Elon Musk wants Bitcoin, but not its carbon footprint. Can Bitcoin mining go green?

May 16, 2021, 4:00 AM UTC

Bitcoin’s incredible power consumption has become a matter of popular concern this year, most recently because of an errant tweet from Tesla CEO Elon Musk—whose musings on cryptocurrency are watched closely by crypto-enthusiasts.

On Wednesday, Musk reversed his February decision to accept Bitcoin as payment for Tesla, citing the “rapidly increasing use of fossil fuels for Bitcoin mining.”

The carbon footprint of global Bitcoin mining operations has increased by 40 million tons in the past two years, according to a Bank of America report published in March. That makes Bitcoin mining more polluting than American Airlines.

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Musk hasn’t written Bitcoin off, however, adding that Tesla would hold on to the roughly $1.5 billion worth of Bitcoin it has on its books until “mining transitions to more sustainable energy.” But with Bitcoin mining currently draining more power than all of Argentina, is that shift possible?

Power hungry

Bitcoin mines are data centers where thousands of computers work continuously to both verify the Bitcoin blockchain’s algorithm and spit out complicated numbers for the chance to be rewarded for their work. That computing power consumes vast amounts of energy. And the cryptocurrency’s energy demands are unlikely to abate anytime soon.

“Bitcoin’s power consumption is a feature, not a bug,” says Dan Roberts, founder and executive chairman of Australia-based Bitcoin miner Iris Energy. Bitcoin requires such staggering computing power because its ledger—the blockchain tech that documents the cryptocurrency’s transaction history—is maintained by a consensus model known as “proof of work.”

The proof of work (POW) model requires each miner to perform two tasks. First, verify a series of transactions on the blockchain and, second, correctly guess a random 64-digit hexadecimal number, called a hash. The miner to guess the correct number or lower first is rewarded with a Bitcoin payout—if the verification performed in step one matches the work performed by the majority of other miners.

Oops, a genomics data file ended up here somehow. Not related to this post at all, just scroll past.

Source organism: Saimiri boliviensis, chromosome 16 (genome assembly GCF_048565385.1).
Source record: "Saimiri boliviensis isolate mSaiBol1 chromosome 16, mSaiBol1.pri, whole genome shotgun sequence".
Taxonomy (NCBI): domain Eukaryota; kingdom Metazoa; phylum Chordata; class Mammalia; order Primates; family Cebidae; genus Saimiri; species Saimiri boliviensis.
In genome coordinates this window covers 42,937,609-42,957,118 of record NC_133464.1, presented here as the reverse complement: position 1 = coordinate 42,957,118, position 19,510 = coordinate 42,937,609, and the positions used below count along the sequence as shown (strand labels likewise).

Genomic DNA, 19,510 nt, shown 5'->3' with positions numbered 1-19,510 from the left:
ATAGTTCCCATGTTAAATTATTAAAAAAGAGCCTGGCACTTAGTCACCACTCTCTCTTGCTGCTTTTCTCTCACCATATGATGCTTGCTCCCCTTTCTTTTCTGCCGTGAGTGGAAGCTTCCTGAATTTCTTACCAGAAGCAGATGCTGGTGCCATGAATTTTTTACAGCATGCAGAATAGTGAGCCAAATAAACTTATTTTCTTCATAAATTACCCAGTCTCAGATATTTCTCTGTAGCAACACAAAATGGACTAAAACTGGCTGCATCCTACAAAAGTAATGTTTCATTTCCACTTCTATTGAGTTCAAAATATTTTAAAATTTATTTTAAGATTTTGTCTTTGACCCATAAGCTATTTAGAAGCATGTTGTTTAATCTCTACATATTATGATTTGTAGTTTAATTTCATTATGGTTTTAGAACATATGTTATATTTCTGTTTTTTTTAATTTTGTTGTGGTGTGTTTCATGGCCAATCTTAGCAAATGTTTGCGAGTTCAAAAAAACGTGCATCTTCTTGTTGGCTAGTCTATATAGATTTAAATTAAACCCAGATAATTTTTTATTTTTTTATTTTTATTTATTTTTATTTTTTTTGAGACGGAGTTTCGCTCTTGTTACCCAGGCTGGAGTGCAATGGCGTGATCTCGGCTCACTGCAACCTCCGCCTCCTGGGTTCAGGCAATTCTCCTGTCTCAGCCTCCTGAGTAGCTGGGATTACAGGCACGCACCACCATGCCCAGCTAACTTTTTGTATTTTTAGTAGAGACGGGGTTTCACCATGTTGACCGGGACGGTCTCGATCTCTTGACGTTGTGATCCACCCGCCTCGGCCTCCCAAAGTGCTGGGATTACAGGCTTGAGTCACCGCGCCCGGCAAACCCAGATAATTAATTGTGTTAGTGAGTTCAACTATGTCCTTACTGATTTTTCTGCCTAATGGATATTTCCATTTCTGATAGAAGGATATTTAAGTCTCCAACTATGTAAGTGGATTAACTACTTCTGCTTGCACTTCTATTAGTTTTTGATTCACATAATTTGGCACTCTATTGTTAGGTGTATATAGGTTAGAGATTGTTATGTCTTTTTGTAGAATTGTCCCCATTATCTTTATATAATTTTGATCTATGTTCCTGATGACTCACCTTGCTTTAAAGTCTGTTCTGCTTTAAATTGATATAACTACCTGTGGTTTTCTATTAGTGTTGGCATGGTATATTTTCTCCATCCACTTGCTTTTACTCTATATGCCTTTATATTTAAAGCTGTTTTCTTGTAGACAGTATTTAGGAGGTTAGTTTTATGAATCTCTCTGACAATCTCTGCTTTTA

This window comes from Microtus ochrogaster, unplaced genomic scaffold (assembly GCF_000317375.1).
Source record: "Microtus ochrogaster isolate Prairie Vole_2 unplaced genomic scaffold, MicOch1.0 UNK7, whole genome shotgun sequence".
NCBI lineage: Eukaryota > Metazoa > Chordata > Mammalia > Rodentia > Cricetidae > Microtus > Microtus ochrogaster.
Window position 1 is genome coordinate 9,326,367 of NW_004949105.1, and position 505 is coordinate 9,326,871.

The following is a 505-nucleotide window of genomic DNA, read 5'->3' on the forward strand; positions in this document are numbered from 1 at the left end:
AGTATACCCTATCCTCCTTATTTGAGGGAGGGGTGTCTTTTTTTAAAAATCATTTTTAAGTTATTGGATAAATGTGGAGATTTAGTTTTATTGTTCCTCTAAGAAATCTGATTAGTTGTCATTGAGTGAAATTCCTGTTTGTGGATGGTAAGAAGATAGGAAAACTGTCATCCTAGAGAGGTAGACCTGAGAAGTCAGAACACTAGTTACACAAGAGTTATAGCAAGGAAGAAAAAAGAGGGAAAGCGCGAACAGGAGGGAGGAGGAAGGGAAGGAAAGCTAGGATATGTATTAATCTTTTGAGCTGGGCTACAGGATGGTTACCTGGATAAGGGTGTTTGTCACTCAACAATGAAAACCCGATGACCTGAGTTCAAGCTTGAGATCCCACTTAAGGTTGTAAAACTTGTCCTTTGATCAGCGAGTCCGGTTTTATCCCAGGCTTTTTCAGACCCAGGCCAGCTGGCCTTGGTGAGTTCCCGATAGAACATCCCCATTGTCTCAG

Because miners are rewarded only if they verify accurately and then generate the correct number first, miners have to commit vast amounts of computing power—and energy—to guessing the number quickly.

A different model

Blockchain protocols don’t need to be built on the POW model. Developers of Ethereum—another popular blockchain protocol—are trying to shift the Ethereum network from POW to an alternative model known as “proof of stake” (POS), which they say requires roughly 1% of POW’s energy input.

POS uses less energy because it doesn’t reach consensus by having every miner work on the same puzzle at the same time. Instead, POS randomly selects miners from the network to validate each block. To increase their chance of being selected, miners need to front a stake in the relevant cryptocurrency as collateral, which is then forfeited if their computations are fraudulent or wrong.